Google Lunar X Prize teams await word of their fate
WASHINGTON — Teams competing in the Google Lunar X Prize, facing an end-of-the-year deadline to obtain a verified launch contract, may not know until some time in January if they will be able to continue in their race to the moon.
PT Scientists, a German team in the Google Lunar X Prize competition, says it doesn’t expect to know if its launch contract announced in November will be verified by the X Prize Foundation until some time in January. Credit: PT Scientists
The competition, which offers a $20 million grand prize to the first private team to land a spacecraft on the moon, travel at least 500 meters, and transmit video and other data, requires the 16 remaining teams to submit a launch contract to be verified by the X Prize Foundation, which runs the competition, by Dec. 31. Teams that fail to do so will be dropped from contention, while those who continue will have until the end of 2017 to launch their missions.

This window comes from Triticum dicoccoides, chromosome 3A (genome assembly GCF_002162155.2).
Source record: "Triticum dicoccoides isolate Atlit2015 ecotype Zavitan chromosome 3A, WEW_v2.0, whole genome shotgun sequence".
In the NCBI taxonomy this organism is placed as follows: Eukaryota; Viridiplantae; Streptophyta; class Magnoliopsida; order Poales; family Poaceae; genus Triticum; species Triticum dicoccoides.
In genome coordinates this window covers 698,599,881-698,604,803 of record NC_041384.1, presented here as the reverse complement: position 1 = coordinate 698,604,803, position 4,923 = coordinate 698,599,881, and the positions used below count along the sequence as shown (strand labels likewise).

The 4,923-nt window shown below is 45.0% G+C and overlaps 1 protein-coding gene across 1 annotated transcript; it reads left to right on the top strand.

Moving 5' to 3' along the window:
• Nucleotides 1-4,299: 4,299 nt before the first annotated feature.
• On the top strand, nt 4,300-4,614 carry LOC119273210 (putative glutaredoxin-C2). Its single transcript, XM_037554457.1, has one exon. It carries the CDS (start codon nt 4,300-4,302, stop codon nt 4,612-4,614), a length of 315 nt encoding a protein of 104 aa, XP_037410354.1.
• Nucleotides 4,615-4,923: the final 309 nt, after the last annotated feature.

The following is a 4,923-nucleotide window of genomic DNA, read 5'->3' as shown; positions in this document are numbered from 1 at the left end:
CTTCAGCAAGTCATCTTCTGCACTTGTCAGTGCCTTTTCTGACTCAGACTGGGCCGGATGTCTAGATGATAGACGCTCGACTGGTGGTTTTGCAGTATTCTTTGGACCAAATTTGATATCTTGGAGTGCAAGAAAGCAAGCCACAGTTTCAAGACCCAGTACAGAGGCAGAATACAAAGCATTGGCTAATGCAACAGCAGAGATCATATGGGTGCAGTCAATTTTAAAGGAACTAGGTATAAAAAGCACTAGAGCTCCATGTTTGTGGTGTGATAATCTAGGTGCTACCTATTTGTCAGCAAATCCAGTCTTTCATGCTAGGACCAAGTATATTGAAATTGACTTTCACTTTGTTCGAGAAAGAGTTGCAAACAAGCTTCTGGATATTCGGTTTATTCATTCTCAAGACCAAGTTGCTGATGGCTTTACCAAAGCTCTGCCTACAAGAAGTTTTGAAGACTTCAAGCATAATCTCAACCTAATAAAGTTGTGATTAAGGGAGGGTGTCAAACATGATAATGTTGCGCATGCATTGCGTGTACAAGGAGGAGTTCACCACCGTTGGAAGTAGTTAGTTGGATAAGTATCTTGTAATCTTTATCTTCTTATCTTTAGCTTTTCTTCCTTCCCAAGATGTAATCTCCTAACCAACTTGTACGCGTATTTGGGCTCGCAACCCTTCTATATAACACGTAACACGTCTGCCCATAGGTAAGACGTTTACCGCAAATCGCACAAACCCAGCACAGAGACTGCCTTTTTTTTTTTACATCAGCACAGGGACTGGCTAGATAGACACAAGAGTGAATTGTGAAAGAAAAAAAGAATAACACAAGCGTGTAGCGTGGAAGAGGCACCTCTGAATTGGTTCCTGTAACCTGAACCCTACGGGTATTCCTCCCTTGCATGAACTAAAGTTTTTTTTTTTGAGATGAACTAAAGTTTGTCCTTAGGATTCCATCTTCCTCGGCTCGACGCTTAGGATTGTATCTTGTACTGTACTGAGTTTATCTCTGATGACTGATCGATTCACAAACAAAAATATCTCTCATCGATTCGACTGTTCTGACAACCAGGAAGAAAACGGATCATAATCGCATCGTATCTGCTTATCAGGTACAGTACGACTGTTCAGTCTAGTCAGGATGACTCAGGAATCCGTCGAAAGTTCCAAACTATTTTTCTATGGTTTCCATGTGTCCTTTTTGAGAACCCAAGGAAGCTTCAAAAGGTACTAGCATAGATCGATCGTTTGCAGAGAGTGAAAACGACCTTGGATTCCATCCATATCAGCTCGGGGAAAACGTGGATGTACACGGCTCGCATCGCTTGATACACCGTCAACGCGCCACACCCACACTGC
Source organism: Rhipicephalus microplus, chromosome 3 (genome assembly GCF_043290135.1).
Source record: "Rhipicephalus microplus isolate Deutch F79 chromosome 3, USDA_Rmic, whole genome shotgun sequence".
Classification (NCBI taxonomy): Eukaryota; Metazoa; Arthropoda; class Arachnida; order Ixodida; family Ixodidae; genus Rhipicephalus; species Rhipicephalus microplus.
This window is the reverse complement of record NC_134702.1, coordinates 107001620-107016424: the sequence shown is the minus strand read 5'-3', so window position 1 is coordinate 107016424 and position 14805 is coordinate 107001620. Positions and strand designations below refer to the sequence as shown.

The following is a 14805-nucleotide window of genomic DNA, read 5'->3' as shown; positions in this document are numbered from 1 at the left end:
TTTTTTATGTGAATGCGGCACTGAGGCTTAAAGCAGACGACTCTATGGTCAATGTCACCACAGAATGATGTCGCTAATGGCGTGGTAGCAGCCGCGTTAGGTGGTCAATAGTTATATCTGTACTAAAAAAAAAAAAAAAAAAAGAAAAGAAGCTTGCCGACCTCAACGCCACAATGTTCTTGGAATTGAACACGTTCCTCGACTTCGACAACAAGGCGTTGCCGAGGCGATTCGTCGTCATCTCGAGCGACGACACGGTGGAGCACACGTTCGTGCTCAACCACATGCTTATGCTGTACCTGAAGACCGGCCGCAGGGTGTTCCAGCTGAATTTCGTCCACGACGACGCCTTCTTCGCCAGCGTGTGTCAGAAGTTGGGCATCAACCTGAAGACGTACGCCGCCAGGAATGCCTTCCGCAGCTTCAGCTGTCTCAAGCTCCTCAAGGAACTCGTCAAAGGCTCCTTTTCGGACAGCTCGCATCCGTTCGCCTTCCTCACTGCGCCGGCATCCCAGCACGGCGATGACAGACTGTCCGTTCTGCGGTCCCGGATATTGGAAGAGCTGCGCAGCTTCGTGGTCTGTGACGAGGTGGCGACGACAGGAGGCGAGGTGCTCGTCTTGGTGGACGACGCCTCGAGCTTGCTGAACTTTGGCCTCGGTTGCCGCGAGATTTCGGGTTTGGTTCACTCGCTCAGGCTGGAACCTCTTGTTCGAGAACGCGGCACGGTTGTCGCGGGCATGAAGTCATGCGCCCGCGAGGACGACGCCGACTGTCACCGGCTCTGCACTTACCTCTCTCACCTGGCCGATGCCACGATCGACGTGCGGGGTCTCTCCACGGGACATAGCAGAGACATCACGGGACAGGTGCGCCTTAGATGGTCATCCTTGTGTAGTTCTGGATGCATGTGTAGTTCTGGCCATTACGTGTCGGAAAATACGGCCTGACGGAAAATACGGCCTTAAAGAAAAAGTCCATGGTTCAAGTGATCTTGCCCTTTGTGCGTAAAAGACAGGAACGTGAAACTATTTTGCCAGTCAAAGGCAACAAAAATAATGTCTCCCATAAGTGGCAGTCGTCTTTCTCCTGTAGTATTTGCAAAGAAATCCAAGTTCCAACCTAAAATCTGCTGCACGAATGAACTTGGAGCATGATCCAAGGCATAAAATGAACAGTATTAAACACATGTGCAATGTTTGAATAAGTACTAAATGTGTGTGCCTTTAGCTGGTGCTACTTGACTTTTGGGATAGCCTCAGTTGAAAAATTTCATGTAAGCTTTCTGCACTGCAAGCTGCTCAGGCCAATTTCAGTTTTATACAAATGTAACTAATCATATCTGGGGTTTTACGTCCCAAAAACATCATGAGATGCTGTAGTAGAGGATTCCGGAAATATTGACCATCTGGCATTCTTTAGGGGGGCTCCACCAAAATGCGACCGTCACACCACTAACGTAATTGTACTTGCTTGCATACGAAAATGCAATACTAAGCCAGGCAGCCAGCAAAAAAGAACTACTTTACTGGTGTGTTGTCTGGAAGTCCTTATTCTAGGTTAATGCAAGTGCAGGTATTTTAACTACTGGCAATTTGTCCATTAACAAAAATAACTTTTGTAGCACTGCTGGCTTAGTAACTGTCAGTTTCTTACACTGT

To date, four teams have verified launch contracts: Moon Express, which will launch on an Electron rocket from Rocket Lab; SpaceIL, which will launch its spacecraft on a SpaceX Falcon 9; Synergy Moon, which will use a Neptune rocket being developed by Interorbital Systems; and TeamIndus, which will launch on a Polar Satellite Launch Vehicle from the Indian space agency ISRO. A fifth team, Hakuto, announced Dec. 20 it had a verified agreement to fly its rover on the TeamIndus lander.